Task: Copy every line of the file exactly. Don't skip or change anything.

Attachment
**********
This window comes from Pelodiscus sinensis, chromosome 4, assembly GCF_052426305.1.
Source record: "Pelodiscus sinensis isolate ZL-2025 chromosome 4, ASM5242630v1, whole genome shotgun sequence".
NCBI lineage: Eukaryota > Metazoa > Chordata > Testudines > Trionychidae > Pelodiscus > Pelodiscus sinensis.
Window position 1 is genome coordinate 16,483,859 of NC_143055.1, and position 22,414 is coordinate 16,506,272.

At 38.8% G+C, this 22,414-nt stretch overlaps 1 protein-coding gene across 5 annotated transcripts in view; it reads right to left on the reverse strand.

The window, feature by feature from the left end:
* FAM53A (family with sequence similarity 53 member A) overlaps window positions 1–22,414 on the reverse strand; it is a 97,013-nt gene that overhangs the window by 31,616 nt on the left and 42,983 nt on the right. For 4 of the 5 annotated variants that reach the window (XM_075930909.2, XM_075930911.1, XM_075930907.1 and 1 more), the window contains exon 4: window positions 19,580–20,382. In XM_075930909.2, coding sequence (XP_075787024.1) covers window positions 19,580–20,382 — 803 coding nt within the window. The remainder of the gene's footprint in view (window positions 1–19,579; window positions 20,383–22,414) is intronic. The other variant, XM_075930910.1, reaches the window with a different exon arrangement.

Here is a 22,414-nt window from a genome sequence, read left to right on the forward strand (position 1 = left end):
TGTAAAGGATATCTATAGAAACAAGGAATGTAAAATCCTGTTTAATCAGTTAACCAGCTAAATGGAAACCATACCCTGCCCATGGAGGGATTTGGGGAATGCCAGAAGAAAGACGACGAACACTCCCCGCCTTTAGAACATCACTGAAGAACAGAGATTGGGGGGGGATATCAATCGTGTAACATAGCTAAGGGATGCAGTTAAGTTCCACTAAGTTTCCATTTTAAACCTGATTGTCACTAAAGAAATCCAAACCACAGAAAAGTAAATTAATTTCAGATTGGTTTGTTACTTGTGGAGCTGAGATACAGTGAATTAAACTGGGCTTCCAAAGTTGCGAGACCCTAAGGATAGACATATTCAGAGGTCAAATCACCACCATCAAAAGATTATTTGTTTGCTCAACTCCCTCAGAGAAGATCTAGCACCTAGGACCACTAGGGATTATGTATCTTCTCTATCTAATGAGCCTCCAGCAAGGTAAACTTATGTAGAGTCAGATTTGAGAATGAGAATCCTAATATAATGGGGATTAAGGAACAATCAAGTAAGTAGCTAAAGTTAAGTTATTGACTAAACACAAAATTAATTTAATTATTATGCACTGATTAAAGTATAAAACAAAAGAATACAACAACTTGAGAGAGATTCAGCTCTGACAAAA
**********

This window comes from Pelodiscus sinensis, chromosome 4, assembly GCF_052426305.1.
Source record: "Pelodiscus sinensis isolate ZL-2025 chromosome 4, ASM5242630v1, whole genome shotgun sequence".
NCBI lineage: Eukaryota > Metazoa > Chordata > Testudines > Trionychidae > Pelodiscus > Pelodiscus sinensis.
Window position 1 is genome coordinate 16,483,859 of NC_143055.1, and position 22,414 is coordinate 16,506,272.

At 38.8% G+C, this 22,414-nt stretch overlaps 1 protein-coding gene across 5 annotated transcripts in view; it reads right to left on the reverse strand.

The window, feature by feature from the left end:
* FAM53A (family with sequence similarity 53 member A) overlaps window positions 1–22,414 on the reverse strand; it is a 97,013-nt gene that overhangs the window by 31,616 nt on the left and 42,983 nt on the right. For 4 of the 5 annotated variants that reach the window (XM_075930909.2, XM_075930911.1, XM_075930907.1 and 1 more), the window contains exon 4: window positions 19,580–20,382. In XM_075930909.2, coding sequence (XP_075787024.1) covers window positions 19,580–20,382 — 803 coding nt within the window. The remainder of the gene's footprint in view (window positions 1–19,579; window positions 20,383–22,414) is intronic. The other variant, XM_075930910.1, reaches the window with a different exon arrangement.

Here is a 22,414-nt window from a genome sequence, read left to right on the forward strand (position 1 = left end):
TGTAAAGGATATCTATAGAAACAAGGAATGTAAAATCCTGTTTAATCAGTTAACCAGCTAAATGGAAACCATACCCTGCCCATGGAGGGATTTGGGGAATGCCAGAAGAAAGACGACGAACACTCCCCGCCTTTAGAACATCACTGAAGAACAGAGATTGGGGGGGGATATCAATCGTGTAACATAGCTAAGGGATGCAGTTAAGTTCCACTAAGTTTCCATTTTAAACCTGATTGTCACTAAAGAAATCCAAACCACAGAAAAGTAAATTAATTTCAGATTGGTTTGTTACTTGTGGAGCTGAGATACAGTGAATTAAACTGGGCTTCCAAAGTTGCGAGACCCTAAGGATAGACATATTCAGAGGTCAAATCACCACCATCAAAAGATTATTTGTTTGCTCAACTCCCTCAGAGAAGATCTAGCACCTAGGACCACTAGGGATTATGTATCTTCTCTATCTAATGAGCCTCCAGCAAGGTAAACTTATGTAGAGTCAGATTTGAGAATGAGAATCCTAATATAATGGGGATTAAGGAACAATCAAGTAAGTAGCTAAAGTTAAGTTATTGACTAAACACAAAATTAATTTAATTATTATGCACTGATTAAAGTATAAAACAAAAGAATACAACAACTTGAGAGAGATTCAGCTCTGACAAAA